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There tends to be a stigma of fear on campus when it comes to calling Public Safety if a student’s friend, or even themselves, is in trouble. How do you recommend students going about acting in a troubled situation?

CC: I’m not sure if we can put the message out any stronger: there’s nothing more important than your safety. I don’t want someone to be in trouble and remain in trouble by a perceived stigma. Give us an opportunity to assist someone you may feel is in trouble. It is the right thing to do. As far as we’re concerned, we’re not out to be a “gotcha!” police department. If I had my druthers, I would love to see everyone in the student neighborhood having a great time responsibly.

JV: To give a student perspective, SGA had some conversation with Chief Chatman and President Spina at a forum we held a couple of weeks ago. What was taken away from that conversation was although we recognize St. Patrick’s Day brings more people into our community and presents a higher risk situation, Public Safety is still responding and available to students in order to keep us safe.

There may be a stigma on campus that you can’t reach out to Public Safety, but I think it’s important to know that it’s not just on St. Patrick’s Day that Public Safety can help in a bad situationit’s all days of the week.

CS: The University has made some bold statements about wanting to assure safety. We just wrapped up a full week of Green Dot Week where we talked about redirect, talking about ways students can say something when they see something. Green Dot certainly applies for a lot of bystander intervention situations.

It’s not just the police that can do something, you can do something too. If you see someone in distress, we have a policy where it doesn’t matter that they are in violation of the code of conduct with underage drinking. You call us, so we can assure that student is safe, we refer to that as medical amnesty. We want students to know where our real priority is, and that’s in their safety.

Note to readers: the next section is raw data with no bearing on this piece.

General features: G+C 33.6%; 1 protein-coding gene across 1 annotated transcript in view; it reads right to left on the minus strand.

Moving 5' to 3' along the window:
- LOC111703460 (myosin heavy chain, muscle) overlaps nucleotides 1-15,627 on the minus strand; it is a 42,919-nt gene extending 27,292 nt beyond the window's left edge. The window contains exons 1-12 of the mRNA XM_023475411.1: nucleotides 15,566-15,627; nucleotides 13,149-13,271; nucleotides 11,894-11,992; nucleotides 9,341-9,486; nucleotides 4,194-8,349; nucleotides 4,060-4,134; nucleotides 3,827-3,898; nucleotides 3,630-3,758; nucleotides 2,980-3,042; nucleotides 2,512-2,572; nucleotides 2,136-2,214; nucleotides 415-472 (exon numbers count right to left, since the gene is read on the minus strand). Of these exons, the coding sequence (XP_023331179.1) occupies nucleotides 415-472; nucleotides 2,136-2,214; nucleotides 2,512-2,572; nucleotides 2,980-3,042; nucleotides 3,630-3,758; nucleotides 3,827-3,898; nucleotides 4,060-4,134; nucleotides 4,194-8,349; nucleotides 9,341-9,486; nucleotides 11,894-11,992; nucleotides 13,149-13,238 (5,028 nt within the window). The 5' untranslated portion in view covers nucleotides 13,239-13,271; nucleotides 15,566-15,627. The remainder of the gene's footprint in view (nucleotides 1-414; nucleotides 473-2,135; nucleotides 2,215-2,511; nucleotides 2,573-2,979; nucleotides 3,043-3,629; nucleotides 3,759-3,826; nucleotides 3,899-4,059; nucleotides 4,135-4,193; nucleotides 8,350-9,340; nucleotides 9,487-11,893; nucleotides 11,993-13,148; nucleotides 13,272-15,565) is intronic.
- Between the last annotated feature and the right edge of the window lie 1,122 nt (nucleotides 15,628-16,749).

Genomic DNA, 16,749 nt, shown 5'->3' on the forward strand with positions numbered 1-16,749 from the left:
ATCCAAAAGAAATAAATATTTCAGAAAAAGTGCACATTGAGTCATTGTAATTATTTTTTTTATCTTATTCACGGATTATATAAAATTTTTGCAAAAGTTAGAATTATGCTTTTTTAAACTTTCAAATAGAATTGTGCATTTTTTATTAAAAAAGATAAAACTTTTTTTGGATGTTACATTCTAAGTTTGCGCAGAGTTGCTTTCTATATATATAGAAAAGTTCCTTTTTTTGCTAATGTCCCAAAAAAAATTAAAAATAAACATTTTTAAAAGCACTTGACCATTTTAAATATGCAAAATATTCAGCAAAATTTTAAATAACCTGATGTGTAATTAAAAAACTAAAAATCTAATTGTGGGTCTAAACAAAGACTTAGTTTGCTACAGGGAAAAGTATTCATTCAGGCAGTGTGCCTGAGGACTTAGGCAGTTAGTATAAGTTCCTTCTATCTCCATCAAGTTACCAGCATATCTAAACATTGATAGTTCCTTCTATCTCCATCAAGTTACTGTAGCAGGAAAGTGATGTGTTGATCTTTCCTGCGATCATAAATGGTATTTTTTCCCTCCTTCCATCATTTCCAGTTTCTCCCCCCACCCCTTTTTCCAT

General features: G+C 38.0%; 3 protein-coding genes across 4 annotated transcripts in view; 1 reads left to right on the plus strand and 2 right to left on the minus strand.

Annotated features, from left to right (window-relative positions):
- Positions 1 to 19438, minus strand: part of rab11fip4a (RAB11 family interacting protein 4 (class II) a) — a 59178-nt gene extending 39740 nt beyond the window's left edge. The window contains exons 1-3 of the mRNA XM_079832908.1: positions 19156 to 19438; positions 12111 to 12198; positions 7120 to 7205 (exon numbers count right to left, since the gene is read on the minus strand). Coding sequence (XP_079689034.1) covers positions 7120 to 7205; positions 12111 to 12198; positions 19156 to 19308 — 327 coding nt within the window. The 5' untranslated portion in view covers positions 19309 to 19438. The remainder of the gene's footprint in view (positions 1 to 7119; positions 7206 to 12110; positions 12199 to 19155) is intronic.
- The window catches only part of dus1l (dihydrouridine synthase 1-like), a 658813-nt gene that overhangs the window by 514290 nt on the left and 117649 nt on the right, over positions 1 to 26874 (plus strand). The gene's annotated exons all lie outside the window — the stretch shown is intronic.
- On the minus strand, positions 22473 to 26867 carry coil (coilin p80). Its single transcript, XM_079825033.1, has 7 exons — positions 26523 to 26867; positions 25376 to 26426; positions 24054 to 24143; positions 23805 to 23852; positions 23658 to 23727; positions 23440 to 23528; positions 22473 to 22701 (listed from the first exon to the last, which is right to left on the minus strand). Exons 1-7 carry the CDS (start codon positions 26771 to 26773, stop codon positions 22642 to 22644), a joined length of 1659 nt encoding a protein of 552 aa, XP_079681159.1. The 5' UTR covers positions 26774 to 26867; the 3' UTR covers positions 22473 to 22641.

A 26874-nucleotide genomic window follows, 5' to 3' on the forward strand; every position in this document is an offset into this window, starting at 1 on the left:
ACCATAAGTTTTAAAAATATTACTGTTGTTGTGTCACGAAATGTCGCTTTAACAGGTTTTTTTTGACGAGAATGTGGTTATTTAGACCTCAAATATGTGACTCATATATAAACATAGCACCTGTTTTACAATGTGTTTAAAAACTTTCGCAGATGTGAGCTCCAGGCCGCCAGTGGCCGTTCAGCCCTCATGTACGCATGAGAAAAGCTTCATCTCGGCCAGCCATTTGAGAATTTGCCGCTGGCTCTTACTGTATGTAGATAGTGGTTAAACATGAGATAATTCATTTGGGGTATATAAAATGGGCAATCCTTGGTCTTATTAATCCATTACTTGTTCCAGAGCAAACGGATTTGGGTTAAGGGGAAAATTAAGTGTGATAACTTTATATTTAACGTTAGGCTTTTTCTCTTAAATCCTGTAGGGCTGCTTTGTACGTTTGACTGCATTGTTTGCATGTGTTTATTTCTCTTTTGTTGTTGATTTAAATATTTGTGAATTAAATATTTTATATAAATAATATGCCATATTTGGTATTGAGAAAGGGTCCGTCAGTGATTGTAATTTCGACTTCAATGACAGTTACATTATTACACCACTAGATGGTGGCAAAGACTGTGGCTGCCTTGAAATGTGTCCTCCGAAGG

Not only is safety the utmost concern for the University during St. Patrick’s Day, but students being respectful and upholding the University’s policies follows too. What methods can students follow in order to avoid policy violations?

CS: Follow what police say. If this was an occurrence that happened in your hometown, we have an expectation that any law abiding citizen will do as a law enforcement official tells them to do. Whether it’s on Lowes or on Main Street, Hometown, U.S.A., this is about safety and obeying the law. My expectation is students taking responsibility for themselves, so when the police say, “please step aside,” you will step aside.

CC: Even though Public Safety will be fully resourced that day, we can’t be everywhere. Most of the behaviors we see in group settings, you can predict when something is about to happen, you can see it crescendoing. We’ve had incidences where students have said, “officer, can you please assist us?” when they’re houses are becoming out of control. We really encourage thatyou can head off something before it builds steam and catches momentum. I have every faith our students can and will do that.

CS: Not only will Public Safety be present on St. Patrick’s Day, but the City of Dayton police will be around as well. They will certainly have their rights and own responsibilities to ensure a safe environment as well.

It’s not just University of Dayton police, it could very well be the City of Dayton because these are Dayton city streets. We can’t forget that. These aren’t just University policies, these are laws.

To find out more information about St. Patrick’s Day programming, visit the University’s website here.

Photos taken from udayton.eduafjn.org and taken by Christopher Santucci/Former Staff Photographer.